Something that we’re lucky enough to just pop down on a weekend and dip a toe into.

Speed Kills Key Deer – Picture

Recently I drove to Key West to perform an act of mercy.   I went down there to rescue an Executive Client I have and restored four PCs.  He got hit by a virus that popped up a window demanding that he buy their “product” not once but twice.  I managed to save his data and got all four PCs up to date and running smoothly.

In Home PC Service…

Anyway… on the drive back, I headed through the City of Big Pine.  As you cross onto the island you see this series of signs.  It used to be more than just this, there used to be a series of speed limit signs saying that they ticket for 1MPH over the limit, its expensive, had a traffic information radio station broadcasting why, and so forth.

The Key Deer are a little bit of a thing.  They’re deer that are the size of a dog.  I’ve never actually seen one, although I’ve been seen by them, and I am fine with that.  If it means they’re safe, the better for them.  Now the road is fenced in and there must be less pressure on the little things.  The settled area looks like any other in the Keys – strip malls on US1, homes behind it, water that is bluer than the sky, low trees.  Once you get out of the settled area, the fence starts and continues until you pass out of Big Pine.  Each road that leads out from US1 out of the settled area has grates that are designed to make it difficult for the deer to put their feet on it with little bumps on each ridge.  Seems to work, although I’d hate to breakdown in that area.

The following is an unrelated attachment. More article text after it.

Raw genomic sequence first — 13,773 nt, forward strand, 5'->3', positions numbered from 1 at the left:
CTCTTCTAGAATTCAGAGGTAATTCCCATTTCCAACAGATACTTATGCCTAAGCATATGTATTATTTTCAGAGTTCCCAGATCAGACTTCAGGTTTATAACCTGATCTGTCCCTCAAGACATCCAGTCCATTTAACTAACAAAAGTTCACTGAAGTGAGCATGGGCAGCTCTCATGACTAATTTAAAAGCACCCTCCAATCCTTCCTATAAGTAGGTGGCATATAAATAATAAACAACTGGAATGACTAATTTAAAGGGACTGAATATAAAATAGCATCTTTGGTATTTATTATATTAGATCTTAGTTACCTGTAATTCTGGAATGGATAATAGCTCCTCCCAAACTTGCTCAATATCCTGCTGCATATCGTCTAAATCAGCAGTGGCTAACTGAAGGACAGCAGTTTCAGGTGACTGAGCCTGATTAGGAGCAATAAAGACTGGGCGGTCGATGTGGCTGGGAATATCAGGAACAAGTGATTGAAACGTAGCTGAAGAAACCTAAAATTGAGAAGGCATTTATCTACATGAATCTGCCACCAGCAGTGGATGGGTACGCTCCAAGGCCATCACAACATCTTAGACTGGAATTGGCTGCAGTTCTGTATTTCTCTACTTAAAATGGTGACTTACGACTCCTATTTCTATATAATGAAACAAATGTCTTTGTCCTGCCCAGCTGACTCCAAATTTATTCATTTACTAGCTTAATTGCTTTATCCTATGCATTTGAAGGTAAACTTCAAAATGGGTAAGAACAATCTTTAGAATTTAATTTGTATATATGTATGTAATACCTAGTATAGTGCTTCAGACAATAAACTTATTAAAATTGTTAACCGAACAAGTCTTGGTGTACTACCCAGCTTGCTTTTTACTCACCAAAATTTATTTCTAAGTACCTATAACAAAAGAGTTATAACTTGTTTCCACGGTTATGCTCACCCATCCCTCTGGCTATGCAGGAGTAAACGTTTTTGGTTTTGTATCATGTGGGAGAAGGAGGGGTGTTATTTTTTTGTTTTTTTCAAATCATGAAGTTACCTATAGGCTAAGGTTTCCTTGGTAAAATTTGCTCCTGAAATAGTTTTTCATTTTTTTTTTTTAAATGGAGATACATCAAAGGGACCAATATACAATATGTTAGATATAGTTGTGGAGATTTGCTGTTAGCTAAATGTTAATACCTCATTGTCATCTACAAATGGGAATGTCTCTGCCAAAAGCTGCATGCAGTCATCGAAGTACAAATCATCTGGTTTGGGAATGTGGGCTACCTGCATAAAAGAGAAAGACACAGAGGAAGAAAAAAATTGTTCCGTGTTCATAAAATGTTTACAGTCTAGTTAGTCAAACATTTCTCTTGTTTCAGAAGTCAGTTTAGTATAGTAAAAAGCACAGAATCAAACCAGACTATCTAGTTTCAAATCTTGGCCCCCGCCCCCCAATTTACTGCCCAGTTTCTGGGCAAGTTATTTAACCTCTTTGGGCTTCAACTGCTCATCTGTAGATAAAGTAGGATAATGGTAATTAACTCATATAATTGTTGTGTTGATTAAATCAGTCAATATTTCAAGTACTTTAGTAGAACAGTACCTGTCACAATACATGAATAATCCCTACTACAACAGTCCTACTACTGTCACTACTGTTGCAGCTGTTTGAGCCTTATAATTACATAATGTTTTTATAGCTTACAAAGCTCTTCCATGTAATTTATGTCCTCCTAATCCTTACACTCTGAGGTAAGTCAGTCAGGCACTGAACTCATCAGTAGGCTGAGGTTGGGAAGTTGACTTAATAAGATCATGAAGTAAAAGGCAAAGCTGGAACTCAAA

Driving the Jeep through there, I’d note the signs, slow to 44mph during the day, and watch intently hoping to see one of the little guys first hand.  Maybe Next Time, I’d tell myself and plan to actually visit Big Pine on the next trip so I could see them.